I’ve an instinctive opposition to genetic modification, or GM. It’s always been there, and I’ve acknowledged it over the years by positively (but not obsessively) avoiding purchasing GMO material, even to the feed I give my chickens.
And then, recently, there was a news story about a potential solution to ‘ash die-back’ whereby the genome of a resistant Ash tree was sequenced. Potentially, other massively destructive diseases currently taking a heavy toll on our forests could be so mitigated. Maybe, if we’d had the technology back then, we would not have lost our wonderful, barely remembered, Elm forests. I started to wonder… on balance… just how ‘bad’ GM was.
And then, again… Today, our Minister for the Environment, Owen Patterson, said something that solidified for me what precisely it is I find uncomfortable about the biotech business. He said the next generation of GM crops offers the “most wonderful opportunities to improve human health.”. Human health. Quite a small section of the life of planet Earth really, ignoring for now the self importance with which we regard ourselves.
It’s strange, to me at least, that an Environment Minister should be so blasé about the environment he would seem charged to protect. Good for humans… that’s alright then. The EU chief scientist, Anne Glover, said much the same thing recently and went further, saying that opposing governments and organisations should offer proof to back up their opposition.
But isn’t that backward? Surely the proof should be presented, and paid for, by those corporations wishing to make a (substantial) profit from merchandising their GMO. The onus should not be on the public purse to experiment, but it must always be the responsibility of those responsible themselves for the public – the government – to exact conditions that ensure safety, and to weigh the balance of risk and cost.
I’m sure Ms Glover is not connected in a business way to any of the major biotech corporations, and nor will she take up a directorship with one of them when she moves from the EU. Her considered view is of course as stated: “I would be confident in saying that there is no more risk in eating GMO food than eating conventionally farmed food.” But is that enough?
Risk and cost. I’m not a biologist, much less a genetic scientist. I’m willing for anyone who is to comment below and start a dialogue. But in simple terms three things appear to be happening in bio-tech.
Firstly, horizontal gene transfer, whereby the gene from, say, a fish, is spliced into, say, a tomato. This would never, ever, happen in the ‘natural world’. No matter we breed cows for larger udder capacity, or chickens for more and better eggs, or that we’ve systematically bred grasses over millenia to become tasty and nutritious wheat, you can’t cross a fish with a tomato outside a laboratory. Nature takes generations, literally, to make changes. Often, a change goes wrong and the outcome is unviable, does not breed the next generation and dies out. Self limiting, and the successes are generally automatically improving the species (or at least working slowly enough toward a desired outcome, such as meatier or milkier cows, that we see what’s ahead). There is an aspect of dominance, of commoditizing animals, but it’s a human trait and we’ve done it for thousands of years.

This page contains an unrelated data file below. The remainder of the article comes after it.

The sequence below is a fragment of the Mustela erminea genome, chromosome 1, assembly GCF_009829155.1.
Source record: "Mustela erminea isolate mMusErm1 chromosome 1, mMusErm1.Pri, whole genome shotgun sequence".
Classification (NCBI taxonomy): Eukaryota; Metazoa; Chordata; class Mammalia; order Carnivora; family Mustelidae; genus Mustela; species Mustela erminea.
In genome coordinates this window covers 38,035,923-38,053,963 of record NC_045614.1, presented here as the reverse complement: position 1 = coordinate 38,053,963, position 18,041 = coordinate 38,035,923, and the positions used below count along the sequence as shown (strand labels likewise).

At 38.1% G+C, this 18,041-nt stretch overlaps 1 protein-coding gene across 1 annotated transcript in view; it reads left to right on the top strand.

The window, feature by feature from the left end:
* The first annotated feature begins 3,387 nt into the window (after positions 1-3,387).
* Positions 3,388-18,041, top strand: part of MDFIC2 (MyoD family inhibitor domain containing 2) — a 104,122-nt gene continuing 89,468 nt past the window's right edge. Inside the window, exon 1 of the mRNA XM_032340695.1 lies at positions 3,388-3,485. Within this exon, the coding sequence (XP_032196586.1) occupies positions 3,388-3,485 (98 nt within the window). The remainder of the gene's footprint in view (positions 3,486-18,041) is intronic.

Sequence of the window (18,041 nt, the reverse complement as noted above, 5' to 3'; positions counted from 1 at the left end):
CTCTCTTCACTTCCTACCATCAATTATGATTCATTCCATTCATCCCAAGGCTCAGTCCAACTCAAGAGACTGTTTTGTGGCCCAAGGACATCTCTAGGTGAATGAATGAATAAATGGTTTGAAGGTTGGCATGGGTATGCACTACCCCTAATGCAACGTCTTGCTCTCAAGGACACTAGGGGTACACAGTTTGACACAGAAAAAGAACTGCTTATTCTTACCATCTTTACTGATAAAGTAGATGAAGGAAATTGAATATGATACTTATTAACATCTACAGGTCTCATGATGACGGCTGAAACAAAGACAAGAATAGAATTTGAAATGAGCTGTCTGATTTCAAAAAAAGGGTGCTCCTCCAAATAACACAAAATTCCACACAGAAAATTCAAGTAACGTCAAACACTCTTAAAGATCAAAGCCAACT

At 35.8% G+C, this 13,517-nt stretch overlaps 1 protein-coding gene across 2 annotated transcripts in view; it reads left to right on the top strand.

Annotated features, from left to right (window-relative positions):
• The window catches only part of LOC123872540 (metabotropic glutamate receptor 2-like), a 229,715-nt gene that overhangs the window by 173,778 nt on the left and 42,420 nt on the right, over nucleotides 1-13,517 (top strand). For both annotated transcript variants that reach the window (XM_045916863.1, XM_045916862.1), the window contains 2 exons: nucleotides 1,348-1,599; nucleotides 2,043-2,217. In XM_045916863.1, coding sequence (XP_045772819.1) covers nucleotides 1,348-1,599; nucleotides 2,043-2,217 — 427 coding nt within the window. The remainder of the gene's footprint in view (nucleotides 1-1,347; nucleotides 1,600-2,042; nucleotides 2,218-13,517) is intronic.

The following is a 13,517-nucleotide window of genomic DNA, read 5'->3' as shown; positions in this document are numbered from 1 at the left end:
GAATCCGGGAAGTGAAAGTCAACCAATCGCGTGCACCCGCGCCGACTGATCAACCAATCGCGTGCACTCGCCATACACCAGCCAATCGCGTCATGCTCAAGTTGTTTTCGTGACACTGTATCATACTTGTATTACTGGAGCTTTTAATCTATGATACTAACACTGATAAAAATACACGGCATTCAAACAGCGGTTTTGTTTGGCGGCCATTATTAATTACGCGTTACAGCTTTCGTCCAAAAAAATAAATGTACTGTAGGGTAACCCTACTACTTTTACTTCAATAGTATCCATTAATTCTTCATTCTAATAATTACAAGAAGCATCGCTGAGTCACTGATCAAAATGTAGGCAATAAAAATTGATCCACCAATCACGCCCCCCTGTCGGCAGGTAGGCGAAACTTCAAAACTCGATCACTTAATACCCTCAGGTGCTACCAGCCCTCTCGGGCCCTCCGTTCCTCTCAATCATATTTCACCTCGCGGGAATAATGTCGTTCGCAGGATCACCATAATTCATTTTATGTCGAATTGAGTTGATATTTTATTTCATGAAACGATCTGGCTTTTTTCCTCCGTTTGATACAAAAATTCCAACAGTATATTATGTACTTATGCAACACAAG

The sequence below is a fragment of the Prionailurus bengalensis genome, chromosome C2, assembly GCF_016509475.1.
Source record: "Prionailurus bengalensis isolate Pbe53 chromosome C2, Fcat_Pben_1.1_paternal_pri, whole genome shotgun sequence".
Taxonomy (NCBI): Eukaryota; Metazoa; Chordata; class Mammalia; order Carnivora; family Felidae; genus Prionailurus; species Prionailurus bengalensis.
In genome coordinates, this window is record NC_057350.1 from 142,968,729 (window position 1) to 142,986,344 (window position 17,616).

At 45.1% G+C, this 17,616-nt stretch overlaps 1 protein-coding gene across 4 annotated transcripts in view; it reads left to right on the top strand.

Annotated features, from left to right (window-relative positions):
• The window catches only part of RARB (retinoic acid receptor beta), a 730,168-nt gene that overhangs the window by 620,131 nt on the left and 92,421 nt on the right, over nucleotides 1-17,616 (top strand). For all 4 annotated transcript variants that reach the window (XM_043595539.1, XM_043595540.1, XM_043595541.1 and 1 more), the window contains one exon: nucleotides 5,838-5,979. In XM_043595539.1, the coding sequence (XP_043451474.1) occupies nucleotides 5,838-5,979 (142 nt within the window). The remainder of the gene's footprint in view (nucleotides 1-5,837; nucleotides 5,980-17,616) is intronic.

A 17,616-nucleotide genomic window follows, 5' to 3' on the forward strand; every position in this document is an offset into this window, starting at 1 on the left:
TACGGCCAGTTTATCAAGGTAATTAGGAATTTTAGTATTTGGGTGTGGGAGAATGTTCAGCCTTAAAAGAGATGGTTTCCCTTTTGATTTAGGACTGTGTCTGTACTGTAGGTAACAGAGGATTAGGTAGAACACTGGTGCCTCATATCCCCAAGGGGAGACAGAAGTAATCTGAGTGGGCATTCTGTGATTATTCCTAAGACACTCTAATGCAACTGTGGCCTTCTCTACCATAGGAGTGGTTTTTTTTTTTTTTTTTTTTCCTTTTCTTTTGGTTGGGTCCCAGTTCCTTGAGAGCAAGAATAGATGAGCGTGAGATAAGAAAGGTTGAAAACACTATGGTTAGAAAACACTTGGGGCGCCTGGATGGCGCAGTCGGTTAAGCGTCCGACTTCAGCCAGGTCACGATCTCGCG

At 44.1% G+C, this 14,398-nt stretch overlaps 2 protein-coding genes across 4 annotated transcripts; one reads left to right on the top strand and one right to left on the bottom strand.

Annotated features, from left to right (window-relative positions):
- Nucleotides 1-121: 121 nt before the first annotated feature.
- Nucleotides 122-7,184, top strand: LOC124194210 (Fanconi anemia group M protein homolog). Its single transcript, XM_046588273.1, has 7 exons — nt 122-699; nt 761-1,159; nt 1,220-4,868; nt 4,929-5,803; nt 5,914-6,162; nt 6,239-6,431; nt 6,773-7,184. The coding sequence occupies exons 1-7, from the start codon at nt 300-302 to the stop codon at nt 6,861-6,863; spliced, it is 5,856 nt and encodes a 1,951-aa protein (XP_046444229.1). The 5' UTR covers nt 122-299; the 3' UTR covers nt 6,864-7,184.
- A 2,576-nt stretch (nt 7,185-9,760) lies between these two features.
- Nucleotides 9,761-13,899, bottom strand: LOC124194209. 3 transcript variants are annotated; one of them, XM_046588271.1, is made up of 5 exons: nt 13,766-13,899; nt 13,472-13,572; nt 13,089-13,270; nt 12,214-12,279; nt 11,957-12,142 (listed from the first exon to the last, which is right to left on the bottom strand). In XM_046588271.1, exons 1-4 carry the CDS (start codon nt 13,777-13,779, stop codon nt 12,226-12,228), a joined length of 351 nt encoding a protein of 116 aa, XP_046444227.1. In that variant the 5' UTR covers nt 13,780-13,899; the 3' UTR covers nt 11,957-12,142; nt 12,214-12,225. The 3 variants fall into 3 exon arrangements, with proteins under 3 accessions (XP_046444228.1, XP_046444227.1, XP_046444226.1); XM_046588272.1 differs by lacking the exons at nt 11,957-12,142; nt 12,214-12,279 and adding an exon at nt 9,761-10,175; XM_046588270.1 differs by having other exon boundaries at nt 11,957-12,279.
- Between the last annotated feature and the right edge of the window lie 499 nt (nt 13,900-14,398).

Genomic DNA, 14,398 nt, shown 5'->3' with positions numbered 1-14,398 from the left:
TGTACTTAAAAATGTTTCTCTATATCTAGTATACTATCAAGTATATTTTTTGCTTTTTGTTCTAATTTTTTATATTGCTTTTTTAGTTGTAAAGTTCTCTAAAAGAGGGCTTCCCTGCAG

Secondly, there is a will to create plants that are either tolerant of massive amounts of pesticide and herbicide, or even plants that create their own pesticide and herbicide. Either way, the outcome is a monoculture; the living version of living in a concrete jungle. With only one plant species (farmed over a massive geographic area for economies of scale), biodiversity fails. No weeds, no seeds, no insects, no birds, no mammals… nothing for predators to predate, so no predators. There are examples of natural herbicide producing organisms such as the walnut, but imagine hectare after hectare of nothing but a single species of a single genus. Far easier to farm, potentially without using human labour (who may fall victim to the effects of the organisms defensive properties). It is this aspect upon which my aversion to GM is based. Druids tend to celebrate biodiversity.
The third thing is of course profit. Profit drives the whole GM issue along. Bio-tech corporations have to sell bio-tech, same as weapons corporations have to sell weapons. The movers and shakers within governments the world over are lobbied by these outfits, offered lucrative post-office positions, fed false statistics, bludgeoned with tailored information by companies with far more time and cash than they have. Cash does make for a persuasive argument. And then imagine… for “safety’s sake”, these wholly safe organisms are sold sterile. Buy your seeds from this source and you have to buy again, next year. No holding back, no collection of seeds from this season’s harvest to plant next season. You mustn’t even use seed you bought but didn’t use last season… It’s a small walk from there to almost losing the ‘permission’ to swap seeds with friends. And eventually, all your seed are belong to us.
Life is precious, in all its diversity. Power corrupts and money talks. I’m still not an expert, but I remain very wary of GMO. I’ve no fear of eating a GM apple and turning purple, or dying from baking with GM wheat (which won’t find it’s way into my home if i can help it). I love the dawn chorus; I’d like it to continue. I can grow at least some of my own food, from freely available seed, and not have to pay The Man. And I can walk in woods that, although not without risk of disease and danger, are at least honest real woods. Line up to comment below…